Asking why the Northwest has so many coffee houses is like asking why Vegas has so many slot machines. It’s because guzzling coffee is what we do here. Three have opened in recent weeks – here’s a quick snapshot of each. The owners range from a chef with a South Sound restaurant resume, a first-time business owner who created his own coffeehouse after the economy sunk his old job and a retired police officer with a lengthy South Sound coffee resume. Know of a new coffee house or have a favorite place to get your buzz on? Comment below - tell readers about it.
TreosWhere: 2312 N. 30th St., Tacoma, 253-212-2287, treoslife.comComing next month: 1201 S. Union, Tacoma
If you’ve been a coffee drinker in the South Sound for the past decade, you probably have had a cup of coffee touched in some way by Brad Carpenter. The retired officer (insert coffee-and-doughnut jokes here) started Forza more than a decade ago, turning that business into a franchise, which at its height counted 24 coffee shops from here to Seattle.
Carpenter sold that business a few years ago. Several Forza coffee houses in South Sound have converted in recent years to independently owned coffee houses. Thirteen are left from here to Seattle.
Carpenter can’t seem to get out of the coffee game, though. Treos is his latest venture. He’s starting with two locations and plans a third but says he has no intention of getting back into the franchise business – Treos will be solely owned by Carpenter and business partner Courtney Marshall. She’s the owner of Blue Steele, the former Parkland Forza renamed to honor the four Lakewood police officers who were killed there in November 2009.
The first Treos opened in Old Town in February, and Carpenter is expecting to soon open a second Treos at12th and Union – a former Forza location.
Treos’ coffee beans come from Coda, a Colorado–based roaster that buys directly from farmers. That company has Northwest ties – Carpenter met Coda owners Tim and Tommy Thwaites when the brothers worked at Sumner’s Dillanos.
On the menu: Sandwiches, flatbreads and light nibbles. I bit into a turkey sandwich - lightly grilled on a quality bread - with a heavy smear of garlicky pesto. Neat place for a quick bite and cuppa. Besides espresso, Treos serves wine and local beers. Pastries are from Tacoma's Corina Bakery. (Read a story about Corina Bakery here).Tip: The Treos site previously housed a Tully's, but that location closed. Do the faces at Treos seem familiar? That may be because three former Tully's employees were hired to work at Treos.Beans: Coda in Colorado
Cafe BrosseauWhere: 2716 N. 21st St., Tacoma, 253-327-1306,facebook.com/cafebrosseau
Christian Kelley was laid off from his job in medical administration in 2011. He couldn’t find another, so he created his own. He and Donna Estes – his partner in business and life – opened Cafe Brosseau in January in a small neighborhood tucked between Stadium and Proctor.
The coffeehouse is named after the Brosseau twins who built a grocery store at North 21st and Anderson Streets in 1907. That building now houses Cafe Brosseau and neighboring home brewing supply store Mash.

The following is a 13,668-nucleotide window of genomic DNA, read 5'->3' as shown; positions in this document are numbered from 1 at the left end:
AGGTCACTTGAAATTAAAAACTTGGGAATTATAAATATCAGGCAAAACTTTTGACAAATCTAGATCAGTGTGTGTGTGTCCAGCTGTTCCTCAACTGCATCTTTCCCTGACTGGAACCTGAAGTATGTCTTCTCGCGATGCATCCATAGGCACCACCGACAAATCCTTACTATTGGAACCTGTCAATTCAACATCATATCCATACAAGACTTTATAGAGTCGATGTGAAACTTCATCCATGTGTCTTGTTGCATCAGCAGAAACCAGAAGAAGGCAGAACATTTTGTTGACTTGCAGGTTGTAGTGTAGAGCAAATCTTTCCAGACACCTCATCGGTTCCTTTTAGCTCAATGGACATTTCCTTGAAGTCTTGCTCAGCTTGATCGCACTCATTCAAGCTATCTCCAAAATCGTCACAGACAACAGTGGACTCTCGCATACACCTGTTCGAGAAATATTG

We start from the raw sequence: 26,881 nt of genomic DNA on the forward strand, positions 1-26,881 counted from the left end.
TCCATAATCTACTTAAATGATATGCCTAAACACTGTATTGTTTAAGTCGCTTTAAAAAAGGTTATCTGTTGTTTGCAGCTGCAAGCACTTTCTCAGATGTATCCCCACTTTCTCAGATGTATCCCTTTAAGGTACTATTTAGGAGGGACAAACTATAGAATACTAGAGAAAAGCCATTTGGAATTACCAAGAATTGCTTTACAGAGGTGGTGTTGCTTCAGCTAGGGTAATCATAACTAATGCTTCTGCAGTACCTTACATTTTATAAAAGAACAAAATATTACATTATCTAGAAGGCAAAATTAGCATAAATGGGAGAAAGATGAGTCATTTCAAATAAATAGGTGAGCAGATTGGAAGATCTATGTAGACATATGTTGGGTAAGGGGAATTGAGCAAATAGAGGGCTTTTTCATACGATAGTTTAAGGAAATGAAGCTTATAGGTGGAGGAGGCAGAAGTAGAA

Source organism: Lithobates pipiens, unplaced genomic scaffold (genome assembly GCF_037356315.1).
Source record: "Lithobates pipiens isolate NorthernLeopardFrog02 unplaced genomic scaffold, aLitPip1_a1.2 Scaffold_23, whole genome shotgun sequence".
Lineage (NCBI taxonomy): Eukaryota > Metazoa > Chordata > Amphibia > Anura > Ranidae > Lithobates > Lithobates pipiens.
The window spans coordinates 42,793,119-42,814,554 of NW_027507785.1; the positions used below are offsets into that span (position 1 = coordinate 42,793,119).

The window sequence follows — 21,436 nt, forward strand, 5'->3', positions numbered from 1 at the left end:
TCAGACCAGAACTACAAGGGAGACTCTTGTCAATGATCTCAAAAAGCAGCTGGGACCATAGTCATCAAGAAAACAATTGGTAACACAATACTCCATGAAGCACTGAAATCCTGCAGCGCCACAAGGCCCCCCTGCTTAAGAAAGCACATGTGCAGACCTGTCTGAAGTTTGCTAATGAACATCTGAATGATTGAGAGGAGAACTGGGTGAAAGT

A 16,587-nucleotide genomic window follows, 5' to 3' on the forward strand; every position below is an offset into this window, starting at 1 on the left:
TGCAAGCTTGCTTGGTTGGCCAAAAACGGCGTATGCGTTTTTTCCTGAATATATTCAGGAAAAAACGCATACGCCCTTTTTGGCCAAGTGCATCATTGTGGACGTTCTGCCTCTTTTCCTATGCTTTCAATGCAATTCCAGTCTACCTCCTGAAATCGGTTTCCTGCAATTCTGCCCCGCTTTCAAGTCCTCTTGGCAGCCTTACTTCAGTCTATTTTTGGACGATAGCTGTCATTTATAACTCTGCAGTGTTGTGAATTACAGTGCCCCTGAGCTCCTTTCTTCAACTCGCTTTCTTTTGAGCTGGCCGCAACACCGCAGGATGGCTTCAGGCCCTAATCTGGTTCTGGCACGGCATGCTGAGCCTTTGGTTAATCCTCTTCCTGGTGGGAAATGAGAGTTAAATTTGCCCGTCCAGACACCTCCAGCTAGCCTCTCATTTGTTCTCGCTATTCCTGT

The cafe opened with pastries from Corina and coffee beans roasted at Tacoma’s Madrona Coffee. In fact, the owners of Cafe Madrona helped Kelley install his coffee counter, which is made from wood salvaged from a bowling lane at Parkland’s Paradise Bowl.
On the menu: Since opening, Cafe Brosseau has switched from warming up sandwiches made by Europa Bistro to grilling its own panini – including breakfast and gluten-free sandwiches ($4-$7). They recently started selling soups from Alina's Soups (her soups also can be found at Proctor Frozen Yogurt). Cafe Brosseau still sells Corina Bakery pastries, as well as caramels and sauces from Tacoma’s Fingerprint Confections. The cafe also is open for gaming Fridays and hosts a Wednesday night open mic.Beans: Tacoma roaster Madrona
The Coffee VaultWhere: 317 S. 72nd St., Tacoma, 253-302-3250, thecoffeevault-tacoma.com
There’s one neat thing about converting a bank to a coffee shop – the drive-thru is huge. Baristas at The Coffee Vault, however, do not shoot your coffee through a vacuum tube. They will serve you a hot cuppa out the drive-thru window, though.
The Coffee Vault opened March 4 in the site of a former U.S. Bank turned real estate office. It’s flanked by Fred Meyer across the street and Pacific Lanes across the parking lot. The business is the venture of Travis Todd, who restaurant watchers will recognize as the chef who opened Chambers Bay Grill before Dustin Joseph took over as executive chef (Joseph left Chambers Bay Grill in February and plans a March opening for his Stadium neighborhood restaurant the Art House Cafe).
Todd has a long résumé in golf courses – he still caters at the Home Course in DuPont and previously cooked at Meadow Park and Snoqualmie Ridge courses.
Why a coffee shop? Todd said he was interested in a quick-service coffeehouse with a short menu of sandwiches – something to round out his other golf course catering job.
On the menu: He has more than a half dozen sandwiches – all made to order – and makes two kinds of soup daily. Todd said he makes soups from scratch. There's morning grub, too. I hate breakfast sandwiches because they're usually so ordinary, but the ham-and-egg sandwich with cheddar on an English muffin was tasty.Beans: Puyallup roaster Martin Henry.
Correction: A previous version of this story characterized Forza as having few coffee shops left. There are 13 from here to Seattle.